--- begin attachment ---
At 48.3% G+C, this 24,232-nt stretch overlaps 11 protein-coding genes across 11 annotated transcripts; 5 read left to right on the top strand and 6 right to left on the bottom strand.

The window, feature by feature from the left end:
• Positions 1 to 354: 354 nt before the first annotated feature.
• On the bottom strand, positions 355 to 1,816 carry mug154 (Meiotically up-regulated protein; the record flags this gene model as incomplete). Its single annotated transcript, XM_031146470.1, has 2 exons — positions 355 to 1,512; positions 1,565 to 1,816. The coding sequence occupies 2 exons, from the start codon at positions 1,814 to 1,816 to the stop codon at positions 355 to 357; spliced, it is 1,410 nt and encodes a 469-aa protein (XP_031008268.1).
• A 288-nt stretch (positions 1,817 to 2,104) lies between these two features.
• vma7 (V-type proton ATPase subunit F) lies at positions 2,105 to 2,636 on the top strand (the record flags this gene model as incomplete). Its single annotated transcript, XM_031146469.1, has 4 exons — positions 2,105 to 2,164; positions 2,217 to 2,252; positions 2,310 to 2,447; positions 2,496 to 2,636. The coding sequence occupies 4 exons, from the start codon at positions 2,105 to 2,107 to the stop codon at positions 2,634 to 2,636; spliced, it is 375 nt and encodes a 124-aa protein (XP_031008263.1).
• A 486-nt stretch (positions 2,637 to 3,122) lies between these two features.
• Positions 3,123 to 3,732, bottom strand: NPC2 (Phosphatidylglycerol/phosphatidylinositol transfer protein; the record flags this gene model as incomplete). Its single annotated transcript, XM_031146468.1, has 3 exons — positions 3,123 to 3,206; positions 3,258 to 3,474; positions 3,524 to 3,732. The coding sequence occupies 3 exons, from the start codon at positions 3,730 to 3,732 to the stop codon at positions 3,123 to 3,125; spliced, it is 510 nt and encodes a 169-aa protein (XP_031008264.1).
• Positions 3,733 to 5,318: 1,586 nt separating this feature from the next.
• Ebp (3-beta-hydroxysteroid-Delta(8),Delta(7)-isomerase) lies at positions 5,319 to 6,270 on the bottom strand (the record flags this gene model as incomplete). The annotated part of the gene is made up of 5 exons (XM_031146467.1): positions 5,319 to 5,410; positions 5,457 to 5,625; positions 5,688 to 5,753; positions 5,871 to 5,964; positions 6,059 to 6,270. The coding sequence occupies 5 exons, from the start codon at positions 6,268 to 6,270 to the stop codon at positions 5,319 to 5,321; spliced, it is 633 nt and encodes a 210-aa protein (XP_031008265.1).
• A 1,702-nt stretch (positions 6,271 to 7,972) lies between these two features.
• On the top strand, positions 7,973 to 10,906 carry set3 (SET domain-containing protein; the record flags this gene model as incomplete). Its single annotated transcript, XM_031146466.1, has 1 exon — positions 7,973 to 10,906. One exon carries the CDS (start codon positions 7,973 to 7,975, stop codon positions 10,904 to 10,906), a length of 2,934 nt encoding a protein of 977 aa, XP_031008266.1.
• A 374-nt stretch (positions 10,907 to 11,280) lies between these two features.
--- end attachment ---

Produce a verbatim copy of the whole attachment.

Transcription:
At 48.3% G+C, this 24,232-nt stretch overlaps 11 protein-coding genes across 11 annotated transcripts; 5 read left to right on the top strand and 6 right to left on the bottom strand.

The window, feature by feature from the left end:
• Positions 1 to 354: 354 nt before the first annotated feature.
• On the bottom strand, positions 355 to 1,816 carry mug154 (Meiotically up-regulated protein; the record flags this gene model as incomplete). Its single annotated transcript, XM_031146470.1, has 2 exons — positions 355 to 1,512; positions 1,565 to 1,816. The coding sequence occupies 2 exons, from the start codon at positions 1,814 to 1,816 to the stop codon at positions 355 to 357; spliced, it is 1,410 nt and encodes a 469-aa protein (XP_031008268.1).
• A 288-nt stretch (positions 1,817 to 2,104) lies between these two features.
• vma7 (V-type proton ATPase subunit F) lies at positions 2,105 to 2,636 on the top strand (the record flags this gene model as incomplete). Its single annotated transcript, XM_031146469.1, has 4 exons — positions 2,105 to 2,164; positions 2,217 to 2,252; positions 2,310 to 2,447; positions 2,496 to 2,636. The coding sequence occupies 4 exons, from the start codon at positions 2,105 to 2,107 to the stop codon at positions 2,634 to 2,636; spliced, it is 375 nt and encodes a 124-aa protein (XP_031008263.1).
• A 486-nt stretch (positions 2,637 to 3,122) lies between these two features.
• Positions 3,123 to 3,732, bottom strand: NPC2 (Phosphatidylglycerol/phosphatidylinositol transfer protein; the record flags this gene model as incomplete). Its single annotated transcript, XM_031146468.1, has 3 exons — positions 3,123 to 3,206; positions 3,258 to 3,474; positions 3,524 to 3,732. The coding sequence occupies 3 exons, from the start codon at positions 3,730 to 3,732 to the stop codon at positions 3,123 to 3,125; spliced, it is 510 nt and encodes a 169-aa protein (XP_031008264.1).
• Positions 3,733 to 5,318: 1,586 nt separating this feature from the next.
• Ebp (3-beta-hydroxysteroid-Delta(8),Delta(7)-isomerase) lies at positions 5,319 to 6,270 on the bottom strand (the record flags this gene model as incomplete). The annotated part of the gene is made up of 5 exons (XM_031146467.1): positions 5,319 to 5,410; positions 5,457 to 5,625; positions 5,688 to 5,753; positions 5,871 to 5,964; positions 6,059 to 6,270. The coding sequence occupies 5 exons, from the start codon at positions 6,268 to 6,270 to the stop codon at positions 5,319 to 5,321; spliced, it is 633 nt and encodes a 210-aa protein (XP_031008265.1).
• A 1,702-nt stretch (positions 6,271 to 7,972) lies between these two features.
• On the top strand, positions 7,973 to 10,906 carry set3 (SET domain-containing protein; the record flags this gene model as incomplete). Its single annotated transcript, XM_031146466.1, has 1 exon — positions 7,973 to 10,906. One exon carries the CDS (start codon positions 7,973 to 7,975, stop codon positions 10,904 to 10,906), a length of 2,934 nt encoding a protein of 977 aa, XP_031008266.1.
• A 374-nt stretch (positions 10,907 to 11,280) lies between these two features.